UMH research project analyzes the judicial organization from the perspective of the SDGs

The research project at the Miguel Hernández University of Elche (UMH) entitled “Estudio comparado de modelos procesales desde la perspectiva de los ODS. Una mirada a la Inteligencia Artificial” (“Comparative Study of Procedural Models from the Perspective of the SDGs. A Look at Artificial Intelligence”) has contributed to the analysis of the judicial organization from the point of view of compliance with the Sustainable Development Goals (SDGs) to confirm whether procedural systems contribute to perpetuate or eradicate social inequality. The project also analyzed how artificial intelligence affects the administration of justice and the risks of segregation deriving from the replacement of judicial interpretive tasks with algorithms.

Paloma Arrabal, a UMH assistant professor of procedural law, coordinated the project. Other project participants included researchers from Chile, Colombia, and Peru, in addition to faculty from the Pontifical Catholic University of Peru. Such participation enabled transversal analysis of the manner procedural law can contribute to fulfillment of the Sustainable Development Goals. Their efforts contributed to the fulfilment of several of these goals, including SDG 17, Strengthen the means of implementation and revitalize the global partnership for sustainable development; SDG 16, Promote peaceful and inclusive societies for sustainable development, provide access to justice for all and build effective, accountable and inclusive institutions at all levels; SDG 1, End poverty in all its forms everywhere; SDG 2, End hunger, achieve food security and improved nutrition and promote sustainable agriculture; SDG 3, Ensure healthy lives and promote well-being for all at all ages; SDG 4, Ensure inclusive and equitable quality education and promote lifelong learning opportunities for all; SDG 5, Achieve gender equality and empower all women and girls; SDG 8, Promote sustained, inclusive and sustainable economic growth, full and productive employment and decent work for all; and SDG 10, Reduce inequality within and among countries.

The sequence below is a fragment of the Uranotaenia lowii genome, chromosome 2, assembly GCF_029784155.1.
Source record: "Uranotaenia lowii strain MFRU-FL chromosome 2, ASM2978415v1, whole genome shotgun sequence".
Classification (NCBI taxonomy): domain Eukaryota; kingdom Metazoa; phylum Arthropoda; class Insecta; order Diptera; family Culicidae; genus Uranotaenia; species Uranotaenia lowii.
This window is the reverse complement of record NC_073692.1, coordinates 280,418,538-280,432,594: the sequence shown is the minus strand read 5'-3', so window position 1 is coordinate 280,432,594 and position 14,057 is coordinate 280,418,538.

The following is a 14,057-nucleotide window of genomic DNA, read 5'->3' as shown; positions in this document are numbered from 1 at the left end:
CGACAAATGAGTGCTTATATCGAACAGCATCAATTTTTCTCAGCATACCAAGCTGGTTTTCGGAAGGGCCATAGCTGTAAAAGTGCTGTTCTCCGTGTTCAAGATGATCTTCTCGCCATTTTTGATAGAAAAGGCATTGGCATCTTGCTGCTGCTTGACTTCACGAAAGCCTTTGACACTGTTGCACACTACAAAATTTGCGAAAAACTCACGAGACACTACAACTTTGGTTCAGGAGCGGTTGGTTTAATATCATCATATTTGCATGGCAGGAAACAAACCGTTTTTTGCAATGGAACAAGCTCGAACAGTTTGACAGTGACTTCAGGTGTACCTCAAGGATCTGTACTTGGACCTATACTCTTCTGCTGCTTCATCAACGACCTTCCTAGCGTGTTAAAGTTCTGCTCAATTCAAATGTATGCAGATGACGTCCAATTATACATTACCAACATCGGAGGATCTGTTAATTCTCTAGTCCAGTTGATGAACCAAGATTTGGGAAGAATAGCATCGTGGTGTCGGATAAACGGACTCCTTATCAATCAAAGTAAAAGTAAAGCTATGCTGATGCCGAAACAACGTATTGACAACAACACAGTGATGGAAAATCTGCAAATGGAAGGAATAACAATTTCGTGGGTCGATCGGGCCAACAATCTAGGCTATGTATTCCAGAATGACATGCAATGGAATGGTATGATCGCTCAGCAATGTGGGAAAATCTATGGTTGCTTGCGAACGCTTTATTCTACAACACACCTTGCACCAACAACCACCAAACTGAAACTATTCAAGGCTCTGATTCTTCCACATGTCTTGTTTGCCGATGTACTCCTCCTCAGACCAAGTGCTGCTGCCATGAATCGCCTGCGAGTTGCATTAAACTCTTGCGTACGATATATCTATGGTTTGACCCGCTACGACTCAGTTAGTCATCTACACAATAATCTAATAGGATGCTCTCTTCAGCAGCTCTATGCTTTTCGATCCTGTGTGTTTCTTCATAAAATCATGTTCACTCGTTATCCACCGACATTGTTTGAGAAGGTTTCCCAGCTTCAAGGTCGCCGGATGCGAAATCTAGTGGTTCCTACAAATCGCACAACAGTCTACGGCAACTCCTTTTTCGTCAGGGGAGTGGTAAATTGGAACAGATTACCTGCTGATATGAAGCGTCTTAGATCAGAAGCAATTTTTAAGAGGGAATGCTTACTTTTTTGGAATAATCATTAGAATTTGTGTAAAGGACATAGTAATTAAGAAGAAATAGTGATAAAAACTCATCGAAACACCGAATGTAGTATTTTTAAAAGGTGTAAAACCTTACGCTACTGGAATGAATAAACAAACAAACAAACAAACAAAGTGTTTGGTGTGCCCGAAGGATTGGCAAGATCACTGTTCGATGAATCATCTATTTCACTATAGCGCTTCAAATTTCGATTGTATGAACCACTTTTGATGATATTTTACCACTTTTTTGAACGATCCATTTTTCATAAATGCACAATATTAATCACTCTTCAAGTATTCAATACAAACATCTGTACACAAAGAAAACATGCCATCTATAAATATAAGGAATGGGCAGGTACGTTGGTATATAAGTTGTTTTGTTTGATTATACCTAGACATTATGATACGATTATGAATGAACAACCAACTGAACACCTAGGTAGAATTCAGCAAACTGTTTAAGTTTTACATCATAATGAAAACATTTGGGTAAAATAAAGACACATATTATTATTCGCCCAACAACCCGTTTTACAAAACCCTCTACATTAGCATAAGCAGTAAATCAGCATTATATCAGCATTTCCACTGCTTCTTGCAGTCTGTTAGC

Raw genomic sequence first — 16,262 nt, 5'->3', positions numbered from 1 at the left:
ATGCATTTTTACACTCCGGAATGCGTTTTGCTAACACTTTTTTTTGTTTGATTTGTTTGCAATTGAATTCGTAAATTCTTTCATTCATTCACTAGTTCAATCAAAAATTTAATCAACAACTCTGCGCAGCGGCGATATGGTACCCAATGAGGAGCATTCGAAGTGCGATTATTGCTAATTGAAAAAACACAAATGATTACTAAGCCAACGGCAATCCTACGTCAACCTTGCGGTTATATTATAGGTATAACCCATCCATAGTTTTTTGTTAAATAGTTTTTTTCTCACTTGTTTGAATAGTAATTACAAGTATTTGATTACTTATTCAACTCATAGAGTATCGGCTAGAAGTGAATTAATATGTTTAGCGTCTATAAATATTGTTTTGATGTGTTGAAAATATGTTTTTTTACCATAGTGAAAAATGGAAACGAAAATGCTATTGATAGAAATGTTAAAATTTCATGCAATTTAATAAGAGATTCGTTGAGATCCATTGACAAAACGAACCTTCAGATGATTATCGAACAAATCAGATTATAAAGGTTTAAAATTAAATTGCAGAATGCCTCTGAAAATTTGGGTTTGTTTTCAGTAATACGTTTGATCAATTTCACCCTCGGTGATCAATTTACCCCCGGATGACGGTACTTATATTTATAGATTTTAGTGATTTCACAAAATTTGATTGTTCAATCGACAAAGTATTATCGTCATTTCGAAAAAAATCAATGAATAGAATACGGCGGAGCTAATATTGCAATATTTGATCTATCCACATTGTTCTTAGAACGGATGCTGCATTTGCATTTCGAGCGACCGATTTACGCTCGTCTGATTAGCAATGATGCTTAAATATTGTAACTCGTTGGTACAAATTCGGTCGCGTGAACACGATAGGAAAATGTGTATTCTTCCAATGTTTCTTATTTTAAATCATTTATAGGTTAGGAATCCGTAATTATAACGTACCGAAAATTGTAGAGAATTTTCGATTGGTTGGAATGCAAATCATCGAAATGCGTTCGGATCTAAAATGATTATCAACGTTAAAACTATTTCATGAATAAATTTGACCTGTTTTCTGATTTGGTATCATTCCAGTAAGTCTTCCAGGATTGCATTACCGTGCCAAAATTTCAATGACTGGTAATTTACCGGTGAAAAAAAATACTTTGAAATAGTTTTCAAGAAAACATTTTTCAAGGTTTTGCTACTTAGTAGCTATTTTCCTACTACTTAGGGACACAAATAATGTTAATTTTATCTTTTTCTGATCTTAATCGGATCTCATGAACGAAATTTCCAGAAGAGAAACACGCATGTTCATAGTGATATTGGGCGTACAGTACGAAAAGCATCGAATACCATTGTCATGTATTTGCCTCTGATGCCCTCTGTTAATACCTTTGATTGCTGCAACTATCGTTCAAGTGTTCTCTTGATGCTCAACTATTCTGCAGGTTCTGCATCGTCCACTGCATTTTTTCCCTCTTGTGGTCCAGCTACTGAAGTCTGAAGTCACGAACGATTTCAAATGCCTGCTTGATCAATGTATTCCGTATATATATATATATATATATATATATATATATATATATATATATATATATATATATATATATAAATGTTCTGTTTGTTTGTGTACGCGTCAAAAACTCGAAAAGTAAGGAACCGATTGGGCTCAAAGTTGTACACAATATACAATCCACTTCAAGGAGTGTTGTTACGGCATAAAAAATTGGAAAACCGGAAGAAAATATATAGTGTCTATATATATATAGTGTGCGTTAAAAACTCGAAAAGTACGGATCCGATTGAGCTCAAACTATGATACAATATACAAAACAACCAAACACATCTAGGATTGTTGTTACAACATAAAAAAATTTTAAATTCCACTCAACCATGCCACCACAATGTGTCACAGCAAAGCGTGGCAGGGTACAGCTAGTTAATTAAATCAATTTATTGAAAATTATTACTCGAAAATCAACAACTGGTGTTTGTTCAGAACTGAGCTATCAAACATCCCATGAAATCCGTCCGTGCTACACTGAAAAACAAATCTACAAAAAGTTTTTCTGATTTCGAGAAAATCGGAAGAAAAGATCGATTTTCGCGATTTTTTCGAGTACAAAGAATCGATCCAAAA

The execution of the project resulted in publications and multiple activities, webinars, and forums, such as the “SDGs in Justice: Procedural Law and AI” international congress, which reflected on the most efficient and transparent regulations for building independent, just, and sustainable judicial institutions, by analyzing the role of the SDGs and the affects from artificial intelligence. Furthermore, the researchers participated in the Doctoral Program in Procedural Law at the University of Medellin (Colombia) on gender violence and discrimination in access to justice by vulnerable groups and the SDGs, with special attention paid upon victims of gender violence, poverty, and migration.

This project was co-funded by the UMH and the Generalitat Valencia through a 2019 university cooperation agreement signed by both institutions, and the project was executed by the Area of Development Cooperation and Volunteerism at the Vice Rectorate for International Relations at the UMH.

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